Saturday, February 24, 2018

Book Blitz: Love on a Battlefield by Posy Roberts (Reviews, Excerpt + Giveaway)


Love on a Battlefield
Posy Roberts
Publication date: February 20th 2018
Genres: Adult, LGBTQ+, Romance

Not every compass points north.
Andrew Summers is forced to spend his vacations reliving Civil War battles with his father. He hates every minute, until a blue-eyed, red-haired boy behind enemy lines catches his eye.
Shep Wells would much rather travel the world than play at boring war reenactments. He never dreamed a Texan boy would capture his heart.
Real life and years separate them; Andrew is forced onto real battlefields, but for Shep the world is a playground. They’re opposites, but writing letters closes the distance, uncovering their hopes and dreams. When Shep visits Andrew, they get to see if the tug they’ve felt for years is the compass pointing the way home.
EXCERPT:
My father started taking me to Civil War reenactments long before I understood the politics of the war and its moral implications. I was introduced to the tradition before I knew what any war was truly about.
It wasn’t until I was sixteen that I was allowed to carry a weapon and shoot it myself. The physicality of battle was exciting. Hand-to-hand combat when munitions were spent was better than football any day.
But there were strict rules my dad implemented that I didn’t enjoy. “If we’re going to do this,” Dad always said, “we’ll be as authentic as possible. We’ll do it right, unlike those people who think this is Summer Stock.”
I wasn’t allowed to socialize with the Yankees at all, so I hung out with the Confederate kids or sat around campfires listening to the adults shoot the shit. If school was in session, I’d bury myself in homework and often ended up helping some of the younger kids with their lessons. The guys my own age . . . Well, we had little in common. Some were intense, a few down-right scary with their racism so proudly displayed.
What I’d learned after hanging out with them for years was that they hated everyone who wasn’t like them.
I wasn’t like them, but I wasn’t about to let them know for fear they’d turn their hate on me.
For the last two years, I’d watched a Union kid who only came to a few of these events, not like most of the reenactors, who made this a way of life. When he showed up, he was the center of attention. Maybe because he was novel, but when he was there, he always drew my eye. It was obvious the other kids looked up to him, fawned all over him, really. I never got close enough to talk to him, to find out what made him so fascinating.
But I saw it from afar. He was strong yet graceful, with a mess of hair in a color I’d never seen outside of jewelry or pipe fittings. His smile was easily earned, and he seemed so . . . carefree. So unlike the overly serious and angry kids who surrounded me.
I’d watch the Union kids in their shorts and T-shirts laughing and having fun. I wanted to be a deserter. I wanted to go see what life was like on their side. It sure as hell looked like a lot more fun than what ended up feeling like a weekend prison sentence in a hot, scratchy suit.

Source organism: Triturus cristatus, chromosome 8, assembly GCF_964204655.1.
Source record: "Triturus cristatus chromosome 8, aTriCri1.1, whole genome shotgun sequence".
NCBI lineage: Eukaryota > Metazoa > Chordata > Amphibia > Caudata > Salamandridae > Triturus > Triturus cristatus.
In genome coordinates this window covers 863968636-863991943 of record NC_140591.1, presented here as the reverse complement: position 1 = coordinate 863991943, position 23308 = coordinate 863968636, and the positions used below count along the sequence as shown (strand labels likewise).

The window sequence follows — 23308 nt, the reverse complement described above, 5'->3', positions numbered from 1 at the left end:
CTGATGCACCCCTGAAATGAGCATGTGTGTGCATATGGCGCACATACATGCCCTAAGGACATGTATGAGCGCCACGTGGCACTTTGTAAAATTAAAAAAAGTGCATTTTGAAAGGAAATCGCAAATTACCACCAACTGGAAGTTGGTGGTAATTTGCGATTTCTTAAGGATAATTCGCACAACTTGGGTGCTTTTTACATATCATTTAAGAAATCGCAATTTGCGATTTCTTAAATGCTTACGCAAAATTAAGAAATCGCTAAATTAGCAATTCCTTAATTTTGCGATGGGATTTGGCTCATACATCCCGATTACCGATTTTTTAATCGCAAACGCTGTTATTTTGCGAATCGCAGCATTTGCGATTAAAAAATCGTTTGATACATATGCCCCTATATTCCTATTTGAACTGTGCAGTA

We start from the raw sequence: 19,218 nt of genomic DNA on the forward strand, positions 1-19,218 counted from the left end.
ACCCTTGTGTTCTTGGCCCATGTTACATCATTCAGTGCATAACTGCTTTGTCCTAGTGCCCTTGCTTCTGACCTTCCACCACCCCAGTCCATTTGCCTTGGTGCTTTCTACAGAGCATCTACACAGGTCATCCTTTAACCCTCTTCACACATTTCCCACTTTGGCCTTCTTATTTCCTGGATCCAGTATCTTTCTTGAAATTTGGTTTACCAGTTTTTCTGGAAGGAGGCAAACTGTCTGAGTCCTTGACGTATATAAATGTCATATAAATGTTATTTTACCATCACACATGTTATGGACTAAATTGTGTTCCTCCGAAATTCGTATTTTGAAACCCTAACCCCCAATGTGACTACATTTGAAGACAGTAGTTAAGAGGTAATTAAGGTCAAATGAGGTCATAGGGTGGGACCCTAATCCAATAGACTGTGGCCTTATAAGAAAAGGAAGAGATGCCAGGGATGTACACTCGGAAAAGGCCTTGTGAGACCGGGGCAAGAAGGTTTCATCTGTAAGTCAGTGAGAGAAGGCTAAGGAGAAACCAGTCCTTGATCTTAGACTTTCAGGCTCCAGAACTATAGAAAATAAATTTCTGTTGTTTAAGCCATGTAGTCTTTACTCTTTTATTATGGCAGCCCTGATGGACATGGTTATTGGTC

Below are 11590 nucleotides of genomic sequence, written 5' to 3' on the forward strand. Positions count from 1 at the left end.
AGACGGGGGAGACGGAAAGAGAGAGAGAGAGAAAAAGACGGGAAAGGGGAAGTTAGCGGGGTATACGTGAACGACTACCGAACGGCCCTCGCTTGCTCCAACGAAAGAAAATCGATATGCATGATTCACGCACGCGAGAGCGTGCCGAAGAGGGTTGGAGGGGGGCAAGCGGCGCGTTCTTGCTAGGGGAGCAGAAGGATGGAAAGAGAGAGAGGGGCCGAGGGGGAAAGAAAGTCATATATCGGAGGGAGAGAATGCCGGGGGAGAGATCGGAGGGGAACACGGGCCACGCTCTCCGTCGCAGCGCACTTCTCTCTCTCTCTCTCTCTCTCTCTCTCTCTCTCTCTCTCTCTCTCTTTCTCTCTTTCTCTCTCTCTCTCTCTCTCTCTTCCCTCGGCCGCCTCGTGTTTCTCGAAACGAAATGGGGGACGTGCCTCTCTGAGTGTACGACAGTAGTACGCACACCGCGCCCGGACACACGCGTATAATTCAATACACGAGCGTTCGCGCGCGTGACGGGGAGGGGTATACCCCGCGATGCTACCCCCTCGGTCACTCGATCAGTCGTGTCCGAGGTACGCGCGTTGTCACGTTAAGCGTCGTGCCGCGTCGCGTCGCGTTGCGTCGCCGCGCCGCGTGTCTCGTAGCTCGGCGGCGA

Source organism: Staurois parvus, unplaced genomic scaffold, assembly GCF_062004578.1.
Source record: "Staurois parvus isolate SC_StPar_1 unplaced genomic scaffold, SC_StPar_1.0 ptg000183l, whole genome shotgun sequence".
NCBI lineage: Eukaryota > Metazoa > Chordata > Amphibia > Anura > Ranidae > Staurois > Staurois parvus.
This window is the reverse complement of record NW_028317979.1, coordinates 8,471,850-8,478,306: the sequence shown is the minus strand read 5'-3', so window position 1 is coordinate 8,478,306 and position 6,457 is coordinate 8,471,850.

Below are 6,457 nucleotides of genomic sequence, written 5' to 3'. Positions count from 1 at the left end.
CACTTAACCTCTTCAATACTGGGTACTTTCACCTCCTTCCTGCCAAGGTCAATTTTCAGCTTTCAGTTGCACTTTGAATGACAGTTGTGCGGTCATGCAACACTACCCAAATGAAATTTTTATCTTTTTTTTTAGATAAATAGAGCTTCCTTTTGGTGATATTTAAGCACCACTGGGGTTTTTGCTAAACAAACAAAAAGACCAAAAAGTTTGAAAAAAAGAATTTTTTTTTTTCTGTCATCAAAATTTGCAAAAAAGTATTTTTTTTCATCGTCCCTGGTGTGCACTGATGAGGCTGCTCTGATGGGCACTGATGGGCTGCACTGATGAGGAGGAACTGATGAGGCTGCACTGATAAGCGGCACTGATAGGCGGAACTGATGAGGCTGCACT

I couldn’t stop myself from turning to him, staring at him. I’d watch him leap into the air to catch a wayward Frisbee or wrestle boys to the ground, then help them up, all with a bright smile on his face.
Last summer, he’d worn a wreath of daisies in his hair, walking around as if it was the most normal thing in the world. My ‘friends’ laughed at him and speculated about his sexuality. I joined the adults then, unwilling to spend any more time with the assholes. It brought me closer to the redhead too, so I made myself blend in with my surroundings and looked to my heart’s content.
I didn’t know his name. I never got the chance to find out, but if he was here this time, I was determined to discover it.
As we arrived Friday afternoon, I scanned the area for his hair but didn’t see him. After setting up camp, I followed my father out of our tent and joined the other men as they scoured maps and walked the battlefield to get a lay of the land. I turned down an invitation to hang out with the Rebel kids and instead listened to an expert on this particular battle drone on and on. Sitting there, sweating in my wool uniform under the scorching heat for hours, I had to get out from under the sun.
“I’m going to go fill up my canteen,” I whispered to my father.
“Stay hydrated.”
I gave him a quick nod, made my way past the tent filled with women and young girls quilting or spinning yarn, and found the metal water pump. I pushed down on the handle, trying to draw up the water, with little luck.
That’s when I saw him. He was in full Union dress, the buttons of his coat making the gold and red highlights in his hair appear metallic. He was unlike anyone else I’d ever seen.
He walked toward me with a wide smile. Sure of himself, but not cocky. More . . . careless. Utterly free.
“Want some help?” he asked. “I heard it’s hard to get this one started.”
I met his blue eyes, brilliant and wild like the sea. I was stunned into silence. He was even hotter up close, and suddenly I was unable to form words. I nodded my assent instead.
He wrapped his fingers around the metal handle and pushed down. It made a grating squeak that echoed, but the lever moved. He helped me push it down several times, hands sliding closer and closer with each pump until our fingers intertwined.
He laughed as water poured from the spout, and he bent down to taste the stream. The smell of iron surrounded us as I filled my canteen.
I watched him wet his hair, making it darker, which made his skin look extra pale. He was gorgeous, and the way the sun hit him right then, he looked like something out of a dream.
Stop being cheesy, I chided. So he’s hot. Don’t turn him into a fricking poem.